author = "Shaw, {Tatyana E.} and Currie, {Gabriel P.} and Koudelka, {Caroline W.} and Eric Simpson",
year = "2011",
month = "1",
doi = "10.1038/jid.2010.251",
language = "English (US)",
volume = "131",
pages = "67--73",
journal = "Journal of Investigative Dermatology",
issn = "0022-202X",
publisher = "Nature Publishing Group",
number = "1",

}

TY - JOUR

T1 - Eczema prevalence in the United States

T2 - Data from the 2003 national survey of children's health

AU - Shaw, Tatyana E.

AU - Currie, Gabriel P.

AU - Koudelka, Caroline W.

AU - Simpson, Eric

PY - 2011/1

Y1 - 2011/1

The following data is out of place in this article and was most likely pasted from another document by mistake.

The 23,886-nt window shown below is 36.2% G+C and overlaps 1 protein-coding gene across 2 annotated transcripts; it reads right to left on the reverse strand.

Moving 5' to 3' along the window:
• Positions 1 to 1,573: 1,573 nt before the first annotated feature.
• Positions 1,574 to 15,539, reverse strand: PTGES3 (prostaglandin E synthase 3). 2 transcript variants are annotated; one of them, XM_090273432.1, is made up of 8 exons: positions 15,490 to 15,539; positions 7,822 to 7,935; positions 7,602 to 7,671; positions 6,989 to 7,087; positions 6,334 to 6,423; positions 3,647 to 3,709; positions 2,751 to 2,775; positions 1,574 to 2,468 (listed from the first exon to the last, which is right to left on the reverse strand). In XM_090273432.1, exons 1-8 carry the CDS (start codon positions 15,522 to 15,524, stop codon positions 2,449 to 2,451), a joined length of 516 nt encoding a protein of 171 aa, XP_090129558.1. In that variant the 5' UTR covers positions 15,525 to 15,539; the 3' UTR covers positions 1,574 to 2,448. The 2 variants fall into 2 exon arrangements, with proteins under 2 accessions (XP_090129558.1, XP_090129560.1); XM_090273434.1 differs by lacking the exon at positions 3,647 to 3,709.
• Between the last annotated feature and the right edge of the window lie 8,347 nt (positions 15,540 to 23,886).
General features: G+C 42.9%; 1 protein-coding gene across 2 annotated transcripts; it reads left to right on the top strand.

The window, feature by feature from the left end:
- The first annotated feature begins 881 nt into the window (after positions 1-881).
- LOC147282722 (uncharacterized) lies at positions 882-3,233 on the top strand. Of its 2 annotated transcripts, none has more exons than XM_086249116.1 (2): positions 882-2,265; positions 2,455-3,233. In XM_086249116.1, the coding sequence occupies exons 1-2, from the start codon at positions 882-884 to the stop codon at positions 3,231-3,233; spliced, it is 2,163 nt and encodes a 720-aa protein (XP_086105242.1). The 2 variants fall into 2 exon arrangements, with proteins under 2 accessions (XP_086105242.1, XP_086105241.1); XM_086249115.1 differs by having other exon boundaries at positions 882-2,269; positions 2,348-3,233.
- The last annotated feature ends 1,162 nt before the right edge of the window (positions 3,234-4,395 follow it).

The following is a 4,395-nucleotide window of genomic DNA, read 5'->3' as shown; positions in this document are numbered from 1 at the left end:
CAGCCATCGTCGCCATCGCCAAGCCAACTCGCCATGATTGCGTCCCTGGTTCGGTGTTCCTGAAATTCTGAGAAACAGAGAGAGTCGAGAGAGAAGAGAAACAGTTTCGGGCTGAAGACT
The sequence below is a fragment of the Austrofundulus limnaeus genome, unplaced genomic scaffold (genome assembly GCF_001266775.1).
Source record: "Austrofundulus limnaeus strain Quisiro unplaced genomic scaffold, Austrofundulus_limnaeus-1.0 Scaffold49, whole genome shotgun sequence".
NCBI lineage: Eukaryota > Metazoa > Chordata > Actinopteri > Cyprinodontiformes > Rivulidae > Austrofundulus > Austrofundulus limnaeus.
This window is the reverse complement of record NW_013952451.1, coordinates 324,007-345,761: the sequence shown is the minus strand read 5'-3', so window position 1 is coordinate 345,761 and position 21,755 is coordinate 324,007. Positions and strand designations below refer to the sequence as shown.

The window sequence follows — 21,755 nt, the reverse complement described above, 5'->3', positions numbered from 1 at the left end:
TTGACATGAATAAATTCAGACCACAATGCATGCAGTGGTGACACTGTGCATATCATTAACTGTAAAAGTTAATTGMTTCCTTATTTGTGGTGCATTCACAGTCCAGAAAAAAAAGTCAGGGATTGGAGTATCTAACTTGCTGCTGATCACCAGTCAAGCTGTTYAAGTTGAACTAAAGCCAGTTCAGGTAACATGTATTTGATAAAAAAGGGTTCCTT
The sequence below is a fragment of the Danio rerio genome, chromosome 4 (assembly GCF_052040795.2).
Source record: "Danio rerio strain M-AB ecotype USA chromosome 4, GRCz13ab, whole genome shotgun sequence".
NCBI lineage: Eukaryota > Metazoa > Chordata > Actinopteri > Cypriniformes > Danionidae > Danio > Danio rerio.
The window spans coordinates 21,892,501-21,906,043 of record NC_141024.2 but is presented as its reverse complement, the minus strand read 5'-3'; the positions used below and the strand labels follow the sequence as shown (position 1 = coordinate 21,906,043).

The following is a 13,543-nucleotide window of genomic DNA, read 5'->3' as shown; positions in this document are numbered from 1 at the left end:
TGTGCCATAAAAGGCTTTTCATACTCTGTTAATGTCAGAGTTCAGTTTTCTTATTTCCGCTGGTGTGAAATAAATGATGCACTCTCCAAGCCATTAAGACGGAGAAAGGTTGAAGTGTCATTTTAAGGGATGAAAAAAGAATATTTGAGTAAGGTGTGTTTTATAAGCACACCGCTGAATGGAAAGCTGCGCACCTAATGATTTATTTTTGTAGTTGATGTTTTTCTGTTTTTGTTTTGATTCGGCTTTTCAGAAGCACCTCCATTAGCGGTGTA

N2 - Using the 2003 National Survey of Children's Health sponsored by the federal Maternal and Child Health Bureau, we calculated prevalence estimates of eczema nationally and for each state among a nationally representative sample of 102,353 children 17 years of age and under. Our objective was to determine the national prevalence of eczema/atopic dermatitis in the US pediatric population and to further examine geographic and demographic associations previously reported in other countries. Overall, 10.7% of children were reported to have a diagnosis of eczema in the past 12 months. Prevalence ranged from 8.7 to 18.1% between states and districts, with the highest prevalence reported in many of the East Coast states, as well as in Nevada, Utah, and Idaho. After adjusting for confounders, metropolitan living was found to be a significant factor in predicting a higher disease prevalence with an odds ratio of 1.67 (95% confidence interval of 1.19-2.35, P=0.008). Black race (odds ratio 1.70, P=0.005) and education level in the household greater than high school (odds ratio 1.61, P=0.004) were also significantly associated with a higher prevalence of eczema. The wide range of prevalence suggests that social or environmental factors may influence disease expression.